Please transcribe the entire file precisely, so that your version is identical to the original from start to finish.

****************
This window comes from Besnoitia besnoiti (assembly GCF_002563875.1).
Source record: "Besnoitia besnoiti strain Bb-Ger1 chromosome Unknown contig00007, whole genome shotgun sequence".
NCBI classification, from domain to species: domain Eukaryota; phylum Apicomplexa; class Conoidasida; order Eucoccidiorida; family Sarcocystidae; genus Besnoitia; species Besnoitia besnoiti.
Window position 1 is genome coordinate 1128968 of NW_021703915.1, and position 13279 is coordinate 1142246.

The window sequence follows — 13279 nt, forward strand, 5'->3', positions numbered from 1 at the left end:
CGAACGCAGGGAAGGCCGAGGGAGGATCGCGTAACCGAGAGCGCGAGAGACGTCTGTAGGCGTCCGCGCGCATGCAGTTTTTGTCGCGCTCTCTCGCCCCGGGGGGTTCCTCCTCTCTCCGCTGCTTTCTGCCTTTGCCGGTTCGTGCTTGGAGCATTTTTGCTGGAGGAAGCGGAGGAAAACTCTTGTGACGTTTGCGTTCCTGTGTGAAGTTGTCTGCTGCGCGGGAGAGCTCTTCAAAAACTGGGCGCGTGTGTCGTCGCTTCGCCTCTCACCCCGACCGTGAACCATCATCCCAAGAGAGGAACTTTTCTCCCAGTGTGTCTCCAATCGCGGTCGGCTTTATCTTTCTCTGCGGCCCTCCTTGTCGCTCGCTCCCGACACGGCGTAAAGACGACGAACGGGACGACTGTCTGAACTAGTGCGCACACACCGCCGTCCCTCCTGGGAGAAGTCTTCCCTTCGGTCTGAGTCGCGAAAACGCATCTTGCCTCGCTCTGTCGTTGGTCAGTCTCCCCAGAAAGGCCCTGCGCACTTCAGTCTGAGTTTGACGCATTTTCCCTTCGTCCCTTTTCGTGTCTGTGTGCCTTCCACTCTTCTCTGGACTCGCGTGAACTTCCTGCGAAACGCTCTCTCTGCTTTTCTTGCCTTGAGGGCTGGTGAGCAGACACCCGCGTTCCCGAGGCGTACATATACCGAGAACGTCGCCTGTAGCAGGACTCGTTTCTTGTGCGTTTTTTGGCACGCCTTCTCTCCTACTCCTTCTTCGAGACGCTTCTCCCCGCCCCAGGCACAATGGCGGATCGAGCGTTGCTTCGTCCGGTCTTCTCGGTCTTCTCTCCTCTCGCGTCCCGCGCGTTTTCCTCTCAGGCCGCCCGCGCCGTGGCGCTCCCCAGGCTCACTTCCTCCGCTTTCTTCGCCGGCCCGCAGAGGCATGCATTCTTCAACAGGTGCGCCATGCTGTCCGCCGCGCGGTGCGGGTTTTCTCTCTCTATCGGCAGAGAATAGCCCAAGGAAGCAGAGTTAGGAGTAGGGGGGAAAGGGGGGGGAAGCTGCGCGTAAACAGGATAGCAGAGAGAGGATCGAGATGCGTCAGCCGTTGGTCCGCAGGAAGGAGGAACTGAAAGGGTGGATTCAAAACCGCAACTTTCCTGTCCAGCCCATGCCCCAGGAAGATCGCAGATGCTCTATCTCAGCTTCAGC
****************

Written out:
This window comes from Besnoitia besnoiti (assembly GCF_002563875.1).
Source record: "Besnoitia besnoiti strain Bb-Ger1 chromosome Unknown contig00007, whole genome shotgun sequence".
NCBI classification, from domain to species: domain Eukaryota; phylum Apicomplexa; class Conoidasida; order Eucoccidiorida; family Sarcocystidae; genus Besnoitia; species Besnoitia besnoiti.
Window position 1 is genome coordinate 1128968 of NW_021703915.1, and position 13279 is coordinate 1142246.

The window sequence follows — 13279 nt, forward strand, 5'->3', positions numbered from 1 at the left end:
CGAACGCAGGGAAGGCCGAGGGAGGATCGCGTAACCGAGAGCGCGAGAGACGTCTGTAGGCGTCCGCGCGCATGCAGTTTTTGTCGCGCTCTCTCGCCCCGGGGGGTTCCTCCTCTCTCCGCTGCTTTCTGCCTTTGCCGGTTCGTGCTTGGAGCATTTTTGCTGGAGGAAGCGGAGGAAAACTCTTGTGACGTTTGCGTTCCTGTGTGAAGTTGTCTGCTGCGCGGGAGAGCTCTTCAAAAACTGGGCGCGTGTGTCGTCGCTTCGCCTCTCACCCCGACCGTGAACCATCATCCCAAGAGAGGAACTTTTCTCCCAGTGTGTCTCCAATCGCGGTCGGCTTTATCTTTCTCTGCGGCCCTCCTTGTCGCTCGCTCCCGACACGGCGTAAAGACGACGAACGGGACGACTGTCTGAACTAGTGCGCACACACCGCCGTCCCTCCTGGGAGAAGTCTTCCCTTCGGTCTGAGTCGCGAAAACGCATCTTGCCTCGCTCTGTCGTTGGTCAGTCTCCCCAGAAAGGCCCTGCGCACTTCAGTCTGAGTTTGACGCATTTTCCCTTCGTCCCTTTTCGTGTCTGTGTGCCTTCCACTCTTCTCTGGACTCGCGTGAACTTCCTGCGAAACGCTCTCTCTGCTTTTCTTGCCTTGAGGGCTGGTGAGCAGACACCCGCGTTCCCGAGGCGTACATATACCGAGAACGTCGCCTGTAGCAGGACTCGTTTCTTGTGCGTTTTTTGGCACGCCTTCTCTCCTACTCCTTCTTCGAGACGCTTCTCCCCGCCCCAGGCACAATGGCGGATCGAGCGTTGCTTCGTCCGGTCTTCTCGGTCTTCTCTCCTCTCGCGTCCCGCGCGTTTTCCTCTCAGGCCGCCCGCGCCGTGGCGCTCCCCAGGCTCACTTCCTCCGCTTTCTTCGCCGGCCCGCAGAGGCATGCATTCTTCAACAGGTGCGCCATGCTGTCCGCCGCGCGGTGCGGGTTTTCTCTCTCTATCGGCAGAGAATAGCCCAAGGAAGCAGAGTTAGGAGTAGGGGGGAAAGGGGGGGGAAGCTGCGCGTAAACAGGATAGCAGAGAGAGGATCGAGATGCGTCAGCCGTTGGTCCGCAGGAAGGAGGAACTGAAAGGGTGGATTCAAAACCGCAACTTTCCTGTCCAGCCCATGCCCCAGGAAGATCGCAGATGCTCTATCTCAGCTTCAGC